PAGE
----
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Smoking sparks over 90,000 home fires
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Preparing for the unthinkable was the focus on last week’s Citizens Fire Academy session. From generating a safety checklist to making an escape plan, class members were encouraged to plan ahead.
“Take a home safety checklist and walk around your house every month checking things off,” said McMinnville Fire Department training officer Capt. Phil Mitchell.
Lists should include checking smoke alarms, carbon monoxide alarms, electrical outlets and appliance cords, making sure safety steps are being followed with candles, cooking, heating and smoking, and going over the home escape plan with family members.
Smoke alarms should be located on every level of the home and inside and outside each sleeping area. They should be tested and cleaned monthly, with batteries changed twice a year. Smoke alarms more than 10 years old need to be changed.
“A good rule of thumb is to change the batteries with the time changes, which will help remind you,” said Mitchell. “Test the alarms every month. During a fire is not a good time to find out you have a problem with a smoke detector.”
Carbon monoxide alarms should be located on each level of the home. Devices should be less than seven years old.
All appliances, cords and electrical outlets should be checked to make sure cords are not frayed, cracked or running under rugs, appliances are plugged directly into wall outlets, and outlet covers are intact. Never use extension cords with appliances. Clean the dryer lint filter and venting system.
Candles should always be in sturdy, fire-proof containers that won’t be tipped over. Extinguish all candles before going to bed or leaving the room. Never leave children and pets alone with candles.
Heating safety should include making sure furniture or other items are least three feet from fireplaces, wall heaters, baseboards, and space heaters. Chimneys and furnaces should be cleaned and inspected yearly. Never use extension cords with space heaters.
Smoking should be done outside the home.
“Smoking is a leading cause of fire disaster and death,” said Mitchell. “If you are going to smoke inside, use fire-safe cigarettes.”
The National Fire Protection Association estimates there were 90,800 smoking-related fires in the United States in 2010 which caused 610 deaths, 1,570 injuries, and $663 million in direct property damage.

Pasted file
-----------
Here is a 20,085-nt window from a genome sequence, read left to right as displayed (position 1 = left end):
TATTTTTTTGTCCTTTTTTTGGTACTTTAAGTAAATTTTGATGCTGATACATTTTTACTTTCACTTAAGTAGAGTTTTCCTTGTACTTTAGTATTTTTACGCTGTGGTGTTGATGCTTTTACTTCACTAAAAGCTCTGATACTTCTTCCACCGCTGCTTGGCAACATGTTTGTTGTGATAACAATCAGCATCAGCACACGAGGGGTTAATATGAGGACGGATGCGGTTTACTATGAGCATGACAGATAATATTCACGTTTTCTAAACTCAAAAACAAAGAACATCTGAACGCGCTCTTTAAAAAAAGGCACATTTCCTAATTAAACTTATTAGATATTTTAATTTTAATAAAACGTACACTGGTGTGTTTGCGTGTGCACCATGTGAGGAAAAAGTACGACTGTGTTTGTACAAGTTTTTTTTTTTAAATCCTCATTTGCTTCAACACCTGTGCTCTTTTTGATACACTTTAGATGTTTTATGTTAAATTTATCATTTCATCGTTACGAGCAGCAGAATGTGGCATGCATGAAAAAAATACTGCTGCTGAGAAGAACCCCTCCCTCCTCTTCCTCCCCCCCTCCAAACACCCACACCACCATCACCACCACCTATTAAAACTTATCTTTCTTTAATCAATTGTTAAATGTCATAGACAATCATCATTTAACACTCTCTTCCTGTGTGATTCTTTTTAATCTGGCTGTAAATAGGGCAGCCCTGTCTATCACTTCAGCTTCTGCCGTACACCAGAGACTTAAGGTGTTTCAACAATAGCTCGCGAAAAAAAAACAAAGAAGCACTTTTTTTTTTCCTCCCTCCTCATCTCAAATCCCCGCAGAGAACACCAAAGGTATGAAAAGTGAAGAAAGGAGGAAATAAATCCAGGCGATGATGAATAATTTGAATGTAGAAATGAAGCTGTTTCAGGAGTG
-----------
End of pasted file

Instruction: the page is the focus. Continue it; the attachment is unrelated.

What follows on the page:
Mitchell encourages smoking outside for the your own safety, as well as the safety of non-smokers. According to NFPA statistics on smoking-related fires, 1-in-4 people killed in home fires are not the smoker whose cigarette caused the fire. More than one-third were children of the smokers, while 25 percent were neighbors or friends of the smokers.
Safety measures include securing matches and lighters out of children’s sight, making sure ashtrays are large, deep and kept ways from items that can catch fire, and ashtrays are emptied into a container that will not burn.
Cooking safety includes making sure the cooking area is free from items that can catch fire, the kitchen stove hood is clean and vented outside, and pots are not left unattended on the stove.
Practice a fire escape plan and review it with every member of the house. Make sure there are two ways out of each room and individuals know to crawl low to the floor when escaping to avoid toxic smoke. Once outside, stay out. Establish a meeting place that is near the front of the home, so firefighters will know everyone is out.
Citizen’s Fire Academy is offered by McMinnville Fire Department to allow residents a look into the life of a firefighter. The class is free and open to anyone 18 years or older.
For more information, call the department at 473-6739.